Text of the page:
Red Bird Smith

Redbird Smith

Redbird Smith, who was the moving spirit of the Nighthawk branch of the Keetoowah Society of Full-blood Cherokees, was born July 19th, 1850, somewhere near the city of Ft. Smith, Arkansas. His father and mother, together with other Cherokees being enroute to Indian Territory from Georgia.

Pig Redbird Smith, (the name Smith being added by the white people in Georgia because he was a blacksmith by trade), was an old and ardent ad­herent of the ancient rituals, customs and practices of the “Long House” group of eastern Indians of which the Cherokees were the head band or tribe.

The wife of Pig Redbird Smith and mother of Redbird Smith was Lizzie Hildebrand Smith, a woman who carried the best blood-lines of the Cherokees.

At an early date in the boyhood life of Redbird Smith, his father dedicated him to the services and cause of the Cherokee people in accordance with ancient customs and usages. At the early age of ten years, Redbird received instruction at the council fires. At this time, the latter part of 1859, Pig Redbird Smith, Budd Gritts and Vann, all being impressed with the virtues of the religious and moral codes of the ancient Keetoowah order, concluded to reorganize.

Redbird Smith’s Home

Budd Gritts, who was a Baptist Minister, was prevailed upon to draft a Constitution and Laws of government for the use of the people in their group, which was compatible with the changing conditions religiously and Politically. The constitution and Laws of Government was formally adopted and the Keetoowah prospered and lived in peace under it for many years.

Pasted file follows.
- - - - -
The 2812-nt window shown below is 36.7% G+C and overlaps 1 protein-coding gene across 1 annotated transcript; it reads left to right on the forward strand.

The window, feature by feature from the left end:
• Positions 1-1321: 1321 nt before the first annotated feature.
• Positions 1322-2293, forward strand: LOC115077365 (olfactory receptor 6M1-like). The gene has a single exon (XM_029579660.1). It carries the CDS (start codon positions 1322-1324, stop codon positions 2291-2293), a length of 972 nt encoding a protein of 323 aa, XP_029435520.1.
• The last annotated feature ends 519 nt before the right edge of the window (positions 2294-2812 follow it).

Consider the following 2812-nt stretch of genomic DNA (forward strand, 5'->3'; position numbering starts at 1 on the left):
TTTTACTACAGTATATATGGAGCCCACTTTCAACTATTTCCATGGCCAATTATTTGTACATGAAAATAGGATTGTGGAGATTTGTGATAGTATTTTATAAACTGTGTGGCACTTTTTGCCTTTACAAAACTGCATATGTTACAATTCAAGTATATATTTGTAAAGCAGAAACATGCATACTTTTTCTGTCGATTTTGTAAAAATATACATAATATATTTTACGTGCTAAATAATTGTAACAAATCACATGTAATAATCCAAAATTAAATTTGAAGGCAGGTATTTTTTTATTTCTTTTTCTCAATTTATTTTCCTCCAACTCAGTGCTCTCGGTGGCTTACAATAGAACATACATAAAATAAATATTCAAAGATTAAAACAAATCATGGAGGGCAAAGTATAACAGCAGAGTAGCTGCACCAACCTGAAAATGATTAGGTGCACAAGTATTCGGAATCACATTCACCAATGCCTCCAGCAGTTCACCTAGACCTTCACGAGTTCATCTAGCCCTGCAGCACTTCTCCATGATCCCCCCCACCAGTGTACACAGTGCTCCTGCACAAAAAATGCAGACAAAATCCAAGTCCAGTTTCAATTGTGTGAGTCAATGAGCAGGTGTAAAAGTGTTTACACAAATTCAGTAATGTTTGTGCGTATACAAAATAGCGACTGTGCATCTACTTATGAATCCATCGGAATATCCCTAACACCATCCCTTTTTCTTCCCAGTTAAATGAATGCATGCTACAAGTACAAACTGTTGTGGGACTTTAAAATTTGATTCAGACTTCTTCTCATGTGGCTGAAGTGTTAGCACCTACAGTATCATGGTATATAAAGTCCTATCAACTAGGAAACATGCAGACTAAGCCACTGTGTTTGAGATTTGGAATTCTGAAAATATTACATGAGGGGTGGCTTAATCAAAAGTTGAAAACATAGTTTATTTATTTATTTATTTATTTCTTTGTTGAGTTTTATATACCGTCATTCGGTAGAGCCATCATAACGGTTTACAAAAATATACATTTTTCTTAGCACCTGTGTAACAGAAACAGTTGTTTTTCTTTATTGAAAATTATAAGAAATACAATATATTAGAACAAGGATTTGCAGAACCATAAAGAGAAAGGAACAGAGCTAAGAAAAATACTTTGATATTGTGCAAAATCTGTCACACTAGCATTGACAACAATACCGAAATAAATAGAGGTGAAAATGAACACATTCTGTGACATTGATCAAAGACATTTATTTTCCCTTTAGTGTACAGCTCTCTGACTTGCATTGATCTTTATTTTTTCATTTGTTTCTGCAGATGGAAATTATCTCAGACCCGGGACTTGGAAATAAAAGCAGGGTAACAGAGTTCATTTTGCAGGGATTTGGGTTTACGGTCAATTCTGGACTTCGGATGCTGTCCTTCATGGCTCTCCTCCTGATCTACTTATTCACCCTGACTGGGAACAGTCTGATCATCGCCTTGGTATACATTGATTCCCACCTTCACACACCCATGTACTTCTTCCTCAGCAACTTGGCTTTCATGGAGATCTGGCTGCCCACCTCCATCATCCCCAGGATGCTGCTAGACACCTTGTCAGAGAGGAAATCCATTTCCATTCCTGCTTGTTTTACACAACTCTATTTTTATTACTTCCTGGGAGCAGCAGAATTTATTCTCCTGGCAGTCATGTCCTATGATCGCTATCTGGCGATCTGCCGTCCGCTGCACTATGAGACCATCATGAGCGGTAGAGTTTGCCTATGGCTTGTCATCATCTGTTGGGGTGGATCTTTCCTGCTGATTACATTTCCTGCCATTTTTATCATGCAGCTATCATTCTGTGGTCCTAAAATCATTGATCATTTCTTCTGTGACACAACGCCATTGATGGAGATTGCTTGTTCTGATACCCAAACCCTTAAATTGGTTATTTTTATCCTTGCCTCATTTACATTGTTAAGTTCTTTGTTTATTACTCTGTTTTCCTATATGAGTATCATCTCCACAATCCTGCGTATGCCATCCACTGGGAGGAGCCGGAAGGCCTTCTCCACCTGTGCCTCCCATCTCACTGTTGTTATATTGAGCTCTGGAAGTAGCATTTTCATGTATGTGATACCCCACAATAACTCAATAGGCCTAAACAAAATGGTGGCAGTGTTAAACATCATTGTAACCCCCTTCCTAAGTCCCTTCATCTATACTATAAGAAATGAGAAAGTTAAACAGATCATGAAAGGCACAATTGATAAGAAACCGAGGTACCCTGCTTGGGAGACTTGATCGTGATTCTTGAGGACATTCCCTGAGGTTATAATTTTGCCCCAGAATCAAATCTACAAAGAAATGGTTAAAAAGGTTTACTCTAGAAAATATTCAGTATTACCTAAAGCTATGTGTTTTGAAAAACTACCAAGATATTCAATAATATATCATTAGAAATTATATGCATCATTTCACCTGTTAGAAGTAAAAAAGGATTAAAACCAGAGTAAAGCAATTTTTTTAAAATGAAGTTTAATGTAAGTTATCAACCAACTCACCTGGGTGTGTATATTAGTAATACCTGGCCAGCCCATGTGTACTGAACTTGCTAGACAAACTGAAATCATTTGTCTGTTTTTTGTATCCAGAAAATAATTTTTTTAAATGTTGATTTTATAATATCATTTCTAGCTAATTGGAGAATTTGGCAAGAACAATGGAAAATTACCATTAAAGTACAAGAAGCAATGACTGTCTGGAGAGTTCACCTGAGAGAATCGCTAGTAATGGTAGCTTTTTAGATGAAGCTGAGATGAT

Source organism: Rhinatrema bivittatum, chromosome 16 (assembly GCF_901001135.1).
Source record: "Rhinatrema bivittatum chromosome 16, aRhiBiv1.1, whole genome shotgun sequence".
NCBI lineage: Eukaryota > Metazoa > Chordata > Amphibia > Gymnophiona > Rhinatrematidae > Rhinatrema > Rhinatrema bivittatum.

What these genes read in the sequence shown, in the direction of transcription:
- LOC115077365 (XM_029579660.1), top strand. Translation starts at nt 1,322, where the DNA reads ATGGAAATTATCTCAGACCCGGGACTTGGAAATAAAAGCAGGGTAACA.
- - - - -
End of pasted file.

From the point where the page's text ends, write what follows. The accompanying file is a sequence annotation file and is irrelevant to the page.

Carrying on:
During the period from 1859 to 1889, the Keetoowah flourished and were strongly united. Almost without exception the Keetoowah went with the North in the Civil War. In all this period the Keetoowah were either Baptists, Methodists, Presbyterians, a few Quakers, and a part of them wor­shipped according to the rituals of the ancient Keetoowah, but all got along harmoniously. Dissentions came only after the white Missionaries objected to and condemned what they termed “the Pagan Form of worship” of the ancient Keetoowah, and designated as “The work of the Devil.”

Influenced by these white teachers, who were conscientious and sincere in their efforts of Christian work, the members of the different denominations became strictly sectarian in their practice, but there was still no enmity existing.

The Keetoowah Constitution and Laws of Government was amended in 1889, making it rather a political organization in character. From this period the differences between the Christian Keetoowah and the Ancient Keetoowah became more marked, and there was lack of harmony even in their policies of political effort.

Redbird Smith Family Photographs


Starr, Emmett. History of the Cherokee Indians and Their Legends and Folk Lore. Oklahoma City, Oklahoma: The Warden Company. 1921

Discover more from Access Genealogy

Subscribe now to keep reading and get access to the full archive.

Continue reading

Scroll to Top